WASHINGTON, DC, 16 April 2011 — I get questions on equipment all the time. What camera should I buy? What kind of backpack do I use? What about that data transmitter I saw in one of your videos?
The latest equipment query was about the HDSLRs, which look like still cameras but shoot video as well. In response to this query, I wrote a version of the following, which you might find useful:
We published a long review of the HDSLR issue on American University’s Backpack Journalism Project web site: http://www.american.edu/soc/backpack/Roach-Engel-1.cfm. This piece was done by a colleague of mine in conjunction with a graduate student at AU. I think it’s pretty comprehensive and would suggest you take a read. In a nutshell, I think these cameras can be useful when their capacity to control depth of field adds an important component to content. But too many journalists and filmmakers, I believe, get caught up in new technology at the expense of content: The Story. For my type of work, in particular, the add-ons necessary for acquiring decent sound are an impediment to the kind of run-and-gun stuff that I generally produce. I was just out at the National Association of Broadcasters (NAB) convention in Vegas a week ago and Sony had some new cameras that were affordable, HD, compact and that delivered superb imagery and sound. I’m also familiar with the Panasonic HMC-150, which is a nice … solid camera. I hope this helps.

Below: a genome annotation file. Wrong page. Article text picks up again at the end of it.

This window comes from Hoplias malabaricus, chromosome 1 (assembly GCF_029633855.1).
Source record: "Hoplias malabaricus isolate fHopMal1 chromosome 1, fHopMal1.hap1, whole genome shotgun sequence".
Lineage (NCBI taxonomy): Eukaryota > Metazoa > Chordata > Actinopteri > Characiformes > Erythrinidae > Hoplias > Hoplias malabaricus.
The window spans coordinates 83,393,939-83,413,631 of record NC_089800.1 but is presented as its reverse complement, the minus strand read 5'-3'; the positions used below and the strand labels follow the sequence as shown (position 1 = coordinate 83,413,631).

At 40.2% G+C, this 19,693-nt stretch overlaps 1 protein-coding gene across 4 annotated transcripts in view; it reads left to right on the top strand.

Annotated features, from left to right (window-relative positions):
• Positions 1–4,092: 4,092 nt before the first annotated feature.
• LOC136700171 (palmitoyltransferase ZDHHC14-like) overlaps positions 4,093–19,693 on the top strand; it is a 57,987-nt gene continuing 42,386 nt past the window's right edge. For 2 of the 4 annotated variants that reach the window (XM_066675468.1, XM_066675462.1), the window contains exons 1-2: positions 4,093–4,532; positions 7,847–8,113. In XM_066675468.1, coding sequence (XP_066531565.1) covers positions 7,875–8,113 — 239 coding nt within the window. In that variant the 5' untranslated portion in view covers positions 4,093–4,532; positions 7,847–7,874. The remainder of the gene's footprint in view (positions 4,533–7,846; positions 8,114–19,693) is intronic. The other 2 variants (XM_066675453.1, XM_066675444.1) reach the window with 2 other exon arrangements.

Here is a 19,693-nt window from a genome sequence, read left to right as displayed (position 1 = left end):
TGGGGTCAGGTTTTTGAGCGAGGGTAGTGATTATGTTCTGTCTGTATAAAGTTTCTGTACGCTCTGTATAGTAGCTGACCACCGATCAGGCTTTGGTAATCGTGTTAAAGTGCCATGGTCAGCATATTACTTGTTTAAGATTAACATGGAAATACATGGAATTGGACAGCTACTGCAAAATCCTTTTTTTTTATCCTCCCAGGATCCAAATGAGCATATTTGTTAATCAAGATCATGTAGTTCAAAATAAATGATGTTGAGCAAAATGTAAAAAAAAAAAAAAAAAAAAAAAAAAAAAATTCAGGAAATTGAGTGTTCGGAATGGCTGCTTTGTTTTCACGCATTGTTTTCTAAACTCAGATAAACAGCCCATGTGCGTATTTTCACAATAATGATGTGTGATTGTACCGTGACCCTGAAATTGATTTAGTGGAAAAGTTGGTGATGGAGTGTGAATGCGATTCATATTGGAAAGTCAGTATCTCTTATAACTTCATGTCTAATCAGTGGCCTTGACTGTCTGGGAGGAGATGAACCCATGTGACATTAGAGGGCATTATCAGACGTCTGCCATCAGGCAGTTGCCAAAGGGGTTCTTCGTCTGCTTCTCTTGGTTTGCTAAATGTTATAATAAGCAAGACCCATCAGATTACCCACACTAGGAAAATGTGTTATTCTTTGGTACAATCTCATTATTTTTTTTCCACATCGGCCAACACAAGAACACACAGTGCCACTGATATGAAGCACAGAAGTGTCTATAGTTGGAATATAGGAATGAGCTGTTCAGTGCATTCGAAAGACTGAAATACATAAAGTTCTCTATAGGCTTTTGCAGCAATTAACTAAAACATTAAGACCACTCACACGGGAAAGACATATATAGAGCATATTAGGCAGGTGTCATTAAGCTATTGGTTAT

Above, visitors to the Sony display look over an array of new cameras during the National Association of Broadcasters (NAB) convention in Las Vegas.
(Photo by Bill Gentile.)